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Thursday, May 6, 2021

Haruki Murakami: Totem Of Modern Japanese Literature

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JAPAN: “I write prose just like I play music”, quoted by Haruki Murakami, who was the owner of a Jazz club in Tokyo before he became a writer.

72-year-old Murakami is a celebrated author and one of the most prominent figures writing in the magical realism world.

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With elegant prose, Haruki Murakami conjures magical worlds overlaying ours. Moreover, Murakami’s style of magical realism uses simple language to express feelings of loneliness and nostalgia.

Furthermore, he focuses on ‘slice of life’ scenes. He describes simple everyday chores like cooking and grocery shopping in minute details that make his writing captivating.

Reminder of nascent youth

Photo Credit: Nupur. Transcontinental times.
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The way I read it, Murakami writes primarily about the experience of adolescence. South of the Border, West of the Sun is a great example of this.

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It contains some extremely poignant explorations of coming of age, early relationships, etc. As the protagonist transitions to adulthood, he never escapes the emotions and memories from that period of his life.

Moreover, he focuses on traditionally adolescent themes, particularly alienation. At the end of the world portions of Hard-Boiled Wonderland and the End of the World, the narrator possesses the only ego or mind in Town.

This is mirrored in the hard-boiled wonderland portions of the novel, where the narrator is cut off from a portion of his mind, and unaware of the strangeness around him.

In Murakami’s works, the narrator is almost always somehow set apart from the world he ostensibly exists in.

Even his books with adult protagonists describe adolescence. In The Wind-Up Bird Chronicle, the protagonist is faced with unfathomable changes in himself, his relationships with women, and the world around him.

These changes bring him slowly into a new, stranger world in which he is unequipped to function, but must. Everything from the wet dreams to the confusing inexplicable relationship with the girl next door evokes the heady confusion of adolescence.

Murakami’s work: a towpath of contemporary Japan

Adolescence and alienation from society are particularly interesting themes in the context of Japanese literature. Japanese society has always had exceptionally rigid social expectations, especially for young people.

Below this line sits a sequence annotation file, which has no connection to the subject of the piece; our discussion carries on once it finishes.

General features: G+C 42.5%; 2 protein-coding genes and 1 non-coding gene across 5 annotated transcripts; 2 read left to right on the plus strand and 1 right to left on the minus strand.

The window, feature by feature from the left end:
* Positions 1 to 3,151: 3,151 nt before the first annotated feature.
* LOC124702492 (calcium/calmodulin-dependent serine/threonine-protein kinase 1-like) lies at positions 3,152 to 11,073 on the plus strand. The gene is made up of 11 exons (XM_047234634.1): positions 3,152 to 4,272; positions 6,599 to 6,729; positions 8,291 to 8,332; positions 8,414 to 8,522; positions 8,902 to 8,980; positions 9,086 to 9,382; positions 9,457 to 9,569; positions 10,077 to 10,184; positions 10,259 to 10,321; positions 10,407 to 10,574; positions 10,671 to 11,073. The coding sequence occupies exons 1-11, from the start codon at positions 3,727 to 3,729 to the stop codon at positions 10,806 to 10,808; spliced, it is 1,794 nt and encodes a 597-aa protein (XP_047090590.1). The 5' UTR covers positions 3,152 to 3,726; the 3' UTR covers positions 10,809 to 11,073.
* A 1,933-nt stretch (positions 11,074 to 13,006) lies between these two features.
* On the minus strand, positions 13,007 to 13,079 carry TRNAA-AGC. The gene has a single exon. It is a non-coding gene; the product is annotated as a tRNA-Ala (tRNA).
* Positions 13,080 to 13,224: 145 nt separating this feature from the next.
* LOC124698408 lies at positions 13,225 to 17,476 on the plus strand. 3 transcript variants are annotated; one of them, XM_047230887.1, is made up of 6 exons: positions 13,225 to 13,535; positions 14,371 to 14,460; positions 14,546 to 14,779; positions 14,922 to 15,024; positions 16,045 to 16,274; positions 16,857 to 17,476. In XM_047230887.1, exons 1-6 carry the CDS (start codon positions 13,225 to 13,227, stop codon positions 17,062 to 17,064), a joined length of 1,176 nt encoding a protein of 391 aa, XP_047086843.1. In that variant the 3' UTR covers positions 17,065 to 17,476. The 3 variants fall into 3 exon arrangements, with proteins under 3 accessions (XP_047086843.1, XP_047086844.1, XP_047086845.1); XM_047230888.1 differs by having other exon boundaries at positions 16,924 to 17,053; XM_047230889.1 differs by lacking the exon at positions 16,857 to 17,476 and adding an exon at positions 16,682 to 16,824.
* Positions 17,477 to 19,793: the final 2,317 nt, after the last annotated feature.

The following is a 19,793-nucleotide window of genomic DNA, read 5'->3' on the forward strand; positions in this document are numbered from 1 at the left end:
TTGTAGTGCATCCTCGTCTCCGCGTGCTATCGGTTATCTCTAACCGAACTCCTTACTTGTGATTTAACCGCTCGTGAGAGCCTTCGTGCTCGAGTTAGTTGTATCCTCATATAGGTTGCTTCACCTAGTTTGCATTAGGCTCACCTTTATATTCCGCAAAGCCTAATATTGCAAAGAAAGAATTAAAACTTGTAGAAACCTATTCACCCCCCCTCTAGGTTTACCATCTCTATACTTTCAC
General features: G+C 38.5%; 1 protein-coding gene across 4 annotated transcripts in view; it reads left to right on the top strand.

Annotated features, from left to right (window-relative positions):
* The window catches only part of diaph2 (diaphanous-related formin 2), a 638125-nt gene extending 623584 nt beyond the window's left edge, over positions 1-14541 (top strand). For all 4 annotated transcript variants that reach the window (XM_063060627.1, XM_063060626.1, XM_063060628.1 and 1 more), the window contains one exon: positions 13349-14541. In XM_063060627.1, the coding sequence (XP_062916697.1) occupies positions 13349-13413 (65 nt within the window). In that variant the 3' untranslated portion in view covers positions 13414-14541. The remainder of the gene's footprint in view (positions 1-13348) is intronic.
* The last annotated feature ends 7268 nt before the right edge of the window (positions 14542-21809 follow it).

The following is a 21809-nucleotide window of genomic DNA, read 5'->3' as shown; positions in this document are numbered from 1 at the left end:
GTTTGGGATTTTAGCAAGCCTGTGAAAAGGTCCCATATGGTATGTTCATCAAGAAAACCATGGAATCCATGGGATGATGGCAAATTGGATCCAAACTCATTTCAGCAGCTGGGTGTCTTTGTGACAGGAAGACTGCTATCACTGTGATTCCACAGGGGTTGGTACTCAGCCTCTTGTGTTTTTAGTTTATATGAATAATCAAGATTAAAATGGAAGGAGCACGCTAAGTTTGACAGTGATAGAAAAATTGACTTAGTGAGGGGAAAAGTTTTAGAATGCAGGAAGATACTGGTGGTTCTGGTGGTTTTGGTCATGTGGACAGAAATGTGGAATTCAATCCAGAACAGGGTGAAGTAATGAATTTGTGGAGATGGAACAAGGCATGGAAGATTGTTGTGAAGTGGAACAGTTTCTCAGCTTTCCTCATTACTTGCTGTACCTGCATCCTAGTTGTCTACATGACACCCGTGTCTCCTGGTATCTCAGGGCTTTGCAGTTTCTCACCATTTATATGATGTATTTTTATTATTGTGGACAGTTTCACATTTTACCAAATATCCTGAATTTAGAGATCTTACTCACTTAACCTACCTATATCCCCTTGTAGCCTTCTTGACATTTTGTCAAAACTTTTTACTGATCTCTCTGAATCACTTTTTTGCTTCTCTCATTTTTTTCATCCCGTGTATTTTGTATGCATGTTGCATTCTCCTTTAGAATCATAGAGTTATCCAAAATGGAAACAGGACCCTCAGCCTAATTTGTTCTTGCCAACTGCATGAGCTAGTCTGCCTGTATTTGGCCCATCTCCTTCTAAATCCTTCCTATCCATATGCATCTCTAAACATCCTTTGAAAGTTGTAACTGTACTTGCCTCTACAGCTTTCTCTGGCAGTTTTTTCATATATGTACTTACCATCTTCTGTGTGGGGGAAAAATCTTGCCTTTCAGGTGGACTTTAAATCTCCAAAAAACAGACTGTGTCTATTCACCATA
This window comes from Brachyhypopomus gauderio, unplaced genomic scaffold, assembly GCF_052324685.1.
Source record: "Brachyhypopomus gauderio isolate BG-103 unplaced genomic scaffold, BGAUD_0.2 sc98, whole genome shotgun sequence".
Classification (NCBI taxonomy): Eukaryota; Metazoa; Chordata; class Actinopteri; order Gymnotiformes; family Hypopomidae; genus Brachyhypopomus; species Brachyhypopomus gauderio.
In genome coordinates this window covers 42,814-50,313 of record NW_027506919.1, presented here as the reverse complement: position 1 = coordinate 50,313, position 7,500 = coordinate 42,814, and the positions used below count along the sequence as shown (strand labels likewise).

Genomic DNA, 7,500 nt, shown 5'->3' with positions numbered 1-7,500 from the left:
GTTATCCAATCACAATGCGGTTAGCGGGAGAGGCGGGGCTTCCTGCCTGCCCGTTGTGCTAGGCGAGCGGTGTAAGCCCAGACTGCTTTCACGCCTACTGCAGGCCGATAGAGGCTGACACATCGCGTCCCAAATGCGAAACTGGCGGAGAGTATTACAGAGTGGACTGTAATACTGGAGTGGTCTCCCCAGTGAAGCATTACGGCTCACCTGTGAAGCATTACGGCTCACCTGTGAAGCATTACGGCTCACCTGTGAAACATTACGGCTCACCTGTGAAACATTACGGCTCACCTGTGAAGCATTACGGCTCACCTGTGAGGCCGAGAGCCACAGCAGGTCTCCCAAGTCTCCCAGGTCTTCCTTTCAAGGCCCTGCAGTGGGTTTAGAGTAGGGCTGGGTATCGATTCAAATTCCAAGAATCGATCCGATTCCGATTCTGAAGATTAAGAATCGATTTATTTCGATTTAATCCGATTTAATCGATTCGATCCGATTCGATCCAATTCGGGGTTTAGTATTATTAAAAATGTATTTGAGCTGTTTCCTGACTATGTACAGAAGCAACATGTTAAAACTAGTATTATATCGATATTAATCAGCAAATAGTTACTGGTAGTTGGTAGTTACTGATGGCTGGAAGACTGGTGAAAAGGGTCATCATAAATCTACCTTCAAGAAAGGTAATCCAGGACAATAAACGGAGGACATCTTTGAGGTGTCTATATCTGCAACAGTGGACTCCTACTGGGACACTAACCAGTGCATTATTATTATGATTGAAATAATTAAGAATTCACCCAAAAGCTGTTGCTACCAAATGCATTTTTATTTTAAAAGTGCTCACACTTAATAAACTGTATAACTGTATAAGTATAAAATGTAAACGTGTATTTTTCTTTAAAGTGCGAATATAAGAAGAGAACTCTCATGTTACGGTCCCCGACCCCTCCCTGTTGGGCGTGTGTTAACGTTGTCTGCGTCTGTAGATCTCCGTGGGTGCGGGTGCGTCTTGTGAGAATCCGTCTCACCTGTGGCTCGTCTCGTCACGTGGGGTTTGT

Weighing the conflicting demands of obligation and human emotion has been a theme of Japanese literature for over a thousand years.

Additionally, today Japan has problems with extremely harsh work culture, people who ‘opt-out’ of society, and “herbivore men,” who opt out of traditional dating and marriage.

Furthermore, Japan has an extremely homogeneous society because they don’t tolerate differentiation. It’s a perfect recipe for adolescent alienation.

For the greater part, I find his works to be divided between two primary categories, that is, those mentioned above which deal primarily with the layers of the human psyche, and then those concerned with the modern Japanese psyche in particular, and how therein the harsh facts of the Second World War now settle.

The best exemplification of each approach I find to be in his best-regarded work, The Wind-up Bird Chronicle.

It explores the unspoken guilt of WWII, the ephemeral layers of human consciousness, as well as the third great theme of his writings: the disassociation one may feel from the status-quo of the society in which you may find yourself.

While the first of the three themes may be specific to one nation of people, the other two to transcend any racial or cultural boundary, a fact reinforced by the numerous allusions to the pop culture – particularly western music and literature – enjoyed by Murakami himself.

Ultimately, what I find fascinating is his cosmopolitan perspective on those issues he is most acutely aware of, as they apply through the Japanese people in particular and out towards any and all who may pick up his works.

The author launched his new book ‘first-person singular’ in July 2020. It is a collection of short stories written in the first person as the title suggests. The bookmarked the author’s return to his signature style.

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